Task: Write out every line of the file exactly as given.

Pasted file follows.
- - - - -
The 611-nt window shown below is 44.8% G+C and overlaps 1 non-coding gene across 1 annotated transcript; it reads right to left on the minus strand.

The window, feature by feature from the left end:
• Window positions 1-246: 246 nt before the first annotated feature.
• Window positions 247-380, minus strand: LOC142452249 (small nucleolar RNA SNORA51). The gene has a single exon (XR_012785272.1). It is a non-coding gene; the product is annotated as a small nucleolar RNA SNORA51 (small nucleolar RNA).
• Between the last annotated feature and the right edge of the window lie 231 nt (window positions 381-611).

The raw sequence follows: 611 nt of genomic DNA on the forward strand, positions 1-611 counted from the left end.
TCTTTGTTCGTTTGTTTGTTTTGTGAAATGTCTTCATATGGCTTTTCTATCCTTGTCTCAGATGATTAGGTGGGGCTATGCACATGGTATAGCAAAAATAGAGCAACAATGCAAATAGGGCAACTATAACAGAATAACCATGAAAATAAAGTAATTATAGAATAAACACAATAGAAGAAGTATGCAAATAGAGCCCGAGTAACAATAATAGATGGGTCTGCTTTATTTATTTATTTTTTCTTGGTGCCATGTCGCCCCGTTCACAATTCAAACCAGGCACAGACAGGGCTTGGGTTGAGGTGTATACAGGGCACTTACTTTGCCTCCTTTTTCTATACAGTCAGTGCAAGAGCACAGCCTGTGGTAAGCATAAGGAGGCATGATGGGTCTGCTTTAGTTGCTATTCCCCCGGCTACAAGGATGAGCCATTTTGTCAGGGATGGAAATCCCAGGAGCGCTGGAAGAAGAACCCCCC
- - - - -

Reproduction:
The 611-nt window shown below is 44.8% G+C and overlaps 1 non-coding gene across 1 annotated transcript; it reads right to left on the minus strand.

The window, feature by feature from the left end:
• Window positions 1-246: 246 nt before the first annotated feature.
• Window positions 247-380, minus strand: LOC142452249 (small nucleolar RNA SNORA51). The gene has a single exon (XR_012785272.1). It is a non-coding gene; the product is annotated as a small nucleolar RNA SNORA51 (small nucleolar RNA).
• Between the last annotated feature and the right edge of the window lie 231 nt (window positions 381-611).

The raw sequence follows: 611 nt of genomic DNA on the forward strand, positions 1-611 counted from the left end.
TCTTTGTTCGTTTGTTTGTTTTGTGAAATGTCTTCATATGGCTTTTCTATCCTTGTCTCAGATGATTAGGTGGGGCTATGCACATGGTATAGCAAAAATAGAGCAACAATGCAAATAGGGCAACTATAACAGAATAACCATGAAAATAAAGTAATTATAGAATAAACACAATAGAAGAAGTATGCAAATAGAGCCCGAGTAACAATAATAGATGGGTCTGCTTTATTTATTTATTTTTTCTTGGTGCCATGTCGCCCCGTTCACAATTCAAACCAGGCACAGACAGGGCTTGGGTTGAGGTGTATACAGGGCACTTACTTTGCCTCCTTTTTCTATACAGTCAGTGCAAGAGCACAGCCTGTGGTAAGCATAAGGAGGCATGATGGGTCTGCTTTAGTTGCTATTCCCCCGGCTACAAGGATGAGCCATTTTGTCAGGGATGGAAATCCCAGGAGCGCTGGAAGAAGAACCCCCC